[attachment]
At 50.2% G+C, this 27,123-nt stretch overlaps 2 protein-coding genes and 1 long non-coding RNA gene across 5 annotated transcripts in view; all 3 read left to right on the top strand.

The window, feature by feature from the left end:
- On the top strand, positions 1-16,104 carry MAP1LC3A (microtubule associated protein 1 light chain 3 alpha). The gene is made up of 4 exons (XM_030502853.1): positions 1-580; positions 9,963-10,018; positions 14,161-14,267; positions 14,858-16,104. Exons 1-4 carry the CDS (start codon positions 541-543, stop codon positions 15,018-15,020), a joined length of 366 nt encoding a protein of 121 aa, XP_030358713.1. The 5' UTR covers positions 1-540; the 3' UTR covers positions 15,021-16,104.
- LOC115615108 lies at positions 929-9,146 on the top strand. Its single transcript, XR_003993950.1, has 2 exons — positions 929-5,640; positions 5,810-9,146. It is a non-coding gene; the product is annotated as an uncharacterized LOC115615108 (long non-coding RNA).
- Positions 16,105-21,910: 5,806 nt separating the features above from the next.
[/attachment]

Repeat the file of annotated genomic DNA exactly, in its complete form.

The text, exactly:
At 50.2% G+C, this 27,123-nt stretch overlaps 2 protein-coding genes and 1 long non-coding RNA gene across 5 annotated transcripts in view; all 3 read left to right on the top strand.

The window, feature by feature from the left end:
- On the top strand, positions 1-16,104 carry MAP1LC3A (microtubule associated protein 1 light chain 3 alpha). The gene is made up of 4 exons (XM_030502853.1): positions 1-580; positions 9,963-10,018; positions 14,161-14,267; positions 14,858-16,104. Exons 1-4 carry the CDS (start codon positions 541-543, stop codon positions 15,018-15,020), a joined length of 366 nt encoding a protein of 121 aa, XP_030358713.1. The 5' UTR covers positions 1-540; the 3' UTR covers positions 15,021-16,104.
- LOC115615108 lies at positions 929-9,146 on the top strand. Its single transcript, XR_003993950.1, has 2 exons — positions 929-5,640; positions 5,810-9,146. It is a non-coding gene; the product is annotated as an uncharacterized LOC115615108 (long non-coding RNA).
- Positions 16,105-21,910: 5,806 nt separating the features above from the next.